When he gets shouting mad, I find it helps to stay calm and reasonable. I second Nafatali--a good joke, properly timed, does wonders. If we go to bed and he is still fuming, I tell him I love him, offer a hug or kiss, and know that he just needs some time and space to cool off. He always does. He hates being unreasonable for very long.

Finally, I keep close tabs on everything before he assumes anything is lost... I am like a trained CIA operative in terms of noticing anything out of place, taking mental photographs of suspicious looking corners and endtables, noticing when he absently puts the TV remote on top of the fridge...
 

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Finally, I keep close tabs on everything before he assumes anything is lost... I am like a trained CIA operative in terms of noticing anything out of place, taking mental photographs of suspicious looking corners and endtables, noticing when he absently puts the TV remote on top of the fridge...
LOL!! Or leaving a pot of boiling water on the stove and forgetting about it. Or forgetting to use oven mitts! OMG!
 

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That slave driver is always there with the whip. We're kinda used to it. I don't think anything really helps. Certainly nothing you can do. Positive attitudes are better than negative ones of course but I think we really appreciate constructive criticism. We tend to think being overly positive is insulting. Kinda like telling every kid good job at T-ball. Or you could trick him into think that you think its your fault. " I'm so sorry, I was selfish and didn't let you practice more! I was so stupid and selfish!" Then maybe he'll stop being hard on himself and realize that he would have rather spent that time with you anyway... This might be hard to pull off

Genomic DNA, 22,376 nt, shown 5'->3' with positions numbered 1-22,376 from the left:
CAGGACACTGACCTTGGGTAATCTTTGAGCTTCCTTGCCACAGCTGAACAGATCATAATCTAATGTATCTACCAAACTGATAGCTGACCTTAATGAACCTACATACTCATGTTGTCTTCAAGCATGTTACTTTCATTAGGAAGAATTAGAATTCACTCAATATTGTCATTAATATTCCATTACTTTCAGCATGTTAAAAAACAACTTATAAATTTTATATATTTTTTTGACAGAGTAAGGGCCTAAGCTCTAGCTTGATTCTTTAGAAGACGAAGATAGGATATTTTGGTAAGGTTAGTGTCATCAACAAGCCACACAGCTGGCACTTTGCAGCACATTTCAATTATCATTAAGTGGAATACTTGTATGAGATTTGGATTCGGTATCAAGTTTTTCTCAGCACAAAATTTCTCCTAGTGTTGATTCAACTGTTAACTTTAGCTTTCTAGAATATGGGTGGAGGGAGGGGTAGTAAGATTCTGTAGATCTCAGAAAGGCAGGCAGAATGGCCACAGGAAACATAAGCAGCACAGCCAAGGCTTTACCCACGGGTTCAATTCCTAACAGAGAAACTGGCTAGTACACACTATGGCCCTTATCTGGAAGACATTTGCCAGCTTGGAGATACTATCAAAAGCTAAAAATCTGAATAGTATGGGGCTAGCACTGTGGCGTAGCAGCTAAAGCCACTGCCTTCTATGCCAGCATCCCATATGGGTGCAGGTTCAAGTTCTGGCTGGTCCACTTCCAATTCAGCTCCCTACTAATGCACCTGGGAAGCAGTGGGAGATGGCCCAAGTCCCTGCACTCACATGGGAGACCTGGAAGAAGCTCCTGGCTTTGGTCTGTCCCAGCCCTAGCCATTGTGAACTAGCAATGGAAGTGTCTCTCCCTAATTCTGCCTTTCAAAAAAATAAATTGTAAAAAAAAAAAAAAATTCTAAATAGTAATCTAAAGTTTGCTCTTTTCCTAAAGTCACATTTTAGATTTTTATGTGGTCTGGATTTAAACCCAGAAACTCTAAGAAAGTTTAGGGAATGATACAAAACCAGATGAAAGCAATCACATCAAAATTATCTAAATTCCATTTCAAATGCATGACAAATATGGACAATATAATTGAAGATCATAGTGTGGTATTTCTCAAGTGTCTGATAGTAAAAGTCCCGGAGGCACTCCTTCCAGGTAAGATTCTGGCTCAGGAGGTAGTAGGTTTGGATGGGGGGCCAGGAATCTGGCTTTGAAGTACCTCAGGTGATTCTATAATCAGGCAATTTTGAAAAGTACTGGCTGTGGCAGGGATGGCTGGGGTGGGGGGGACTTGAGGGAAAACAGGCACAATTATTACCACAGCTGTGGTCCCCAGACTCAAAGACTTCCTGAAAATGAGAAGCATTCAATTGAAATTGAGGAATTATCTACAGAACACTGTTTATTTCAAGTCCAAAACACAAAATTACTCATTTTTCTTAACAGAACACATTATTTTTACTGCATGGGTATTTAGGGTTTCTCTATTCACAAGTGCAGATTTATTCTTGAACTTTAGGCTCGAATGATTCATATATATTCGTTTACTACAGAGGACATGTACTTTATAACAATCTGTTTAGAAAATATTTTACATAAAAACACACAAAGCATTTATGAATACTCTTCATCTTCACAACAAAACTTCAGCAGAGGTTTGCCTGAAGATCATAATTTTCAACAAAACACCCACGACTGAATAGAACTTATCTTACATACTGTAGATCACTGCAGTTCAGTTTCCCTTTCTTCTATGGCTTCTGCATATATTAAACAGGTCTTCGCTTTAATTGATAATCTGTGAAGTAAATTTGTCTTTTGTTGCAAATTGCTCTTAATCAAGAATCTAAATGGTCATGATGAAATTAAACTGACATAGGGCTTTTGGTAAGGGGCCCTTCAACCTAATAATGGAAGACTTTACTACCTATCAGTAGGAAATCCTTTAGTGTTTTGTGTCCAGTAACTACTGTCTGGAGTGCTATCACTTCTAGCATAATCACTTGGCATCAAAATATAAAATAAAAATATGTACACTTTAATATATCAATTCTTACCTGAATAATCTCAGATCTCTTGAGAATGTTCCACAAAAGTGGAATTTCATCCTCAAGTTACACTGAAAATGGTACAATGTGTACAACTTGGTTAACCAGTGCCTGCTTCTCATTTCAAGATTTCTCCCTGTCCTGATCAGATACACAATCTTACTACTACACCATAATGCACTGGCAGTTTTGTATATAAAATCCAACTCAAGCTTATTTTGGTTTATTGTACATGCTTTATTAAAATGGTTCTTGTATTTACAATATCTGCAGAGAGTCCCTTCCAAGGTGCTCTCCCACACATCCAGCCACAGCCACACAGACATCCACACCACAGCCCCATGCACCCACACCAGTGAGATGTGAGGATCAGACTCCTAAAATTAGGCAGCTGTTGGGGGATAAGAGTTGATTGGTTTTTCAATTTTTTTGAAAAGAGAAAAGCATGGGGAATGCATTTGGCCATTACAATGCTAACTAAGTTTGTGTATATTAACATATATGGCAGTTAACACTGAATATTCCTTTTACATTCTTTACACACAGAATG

He'll get over it when he comes up with another strategy to succeed, or when there's another problem to solve or master. He'll come out of it.
 

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Discussion Starter #9
Ok so the consensus is that trying to convince him that he is wrong and he's great at whatever it is he's upset about won't really work because he'll just keep focusing on it? But joking is good. An keeping my own perspective is good. But I guess I worry that if I don't listen and sympathize enough then he'll think I'm dismissing his feelings and that I don't care. But if I listen and sympathize too much I am just buying into the spiral and perpetuating it? So I guess my game plan should be to listen and sympathize, then try to build him up in another way and joke. And let him know I love him? Instead of what I usually do which is try to change his perspective about what happened.
 

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And I also think I gotta try and convince myself to let him work it out. But it is difficult because I find a lot of my mood is based on his mood. I am easily swayed in that regard. So then I'm totally down, and then he comes out of his funk and I'm still stuck... But a lot of that is probably in my control...
 

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I am laughing because I have totally been there with my INTJ husband. The worst is when he loses something. Even if it's small and insignificant, he gets so worked up about it that he can see nothing else except this one harbinger of his own incompetence.

He tends to see the worst case scenario so clearly that it frightens him.
Lucky man he is having you :tongue:

But with all the due respect I find difficult imagine you understand fully what is on your husband's brain. Of course you concentrate on practical aspects.

I can tell you I am similar, there is nothing worse than losing something. I destroyed cars, lost jobs, you name it, without a blink, but losing something make me question my own brain. It is like a little worm that chews your mind. You can be strong and ignore it, but this will not make it go away. And when you are not distracted by something else, it will return.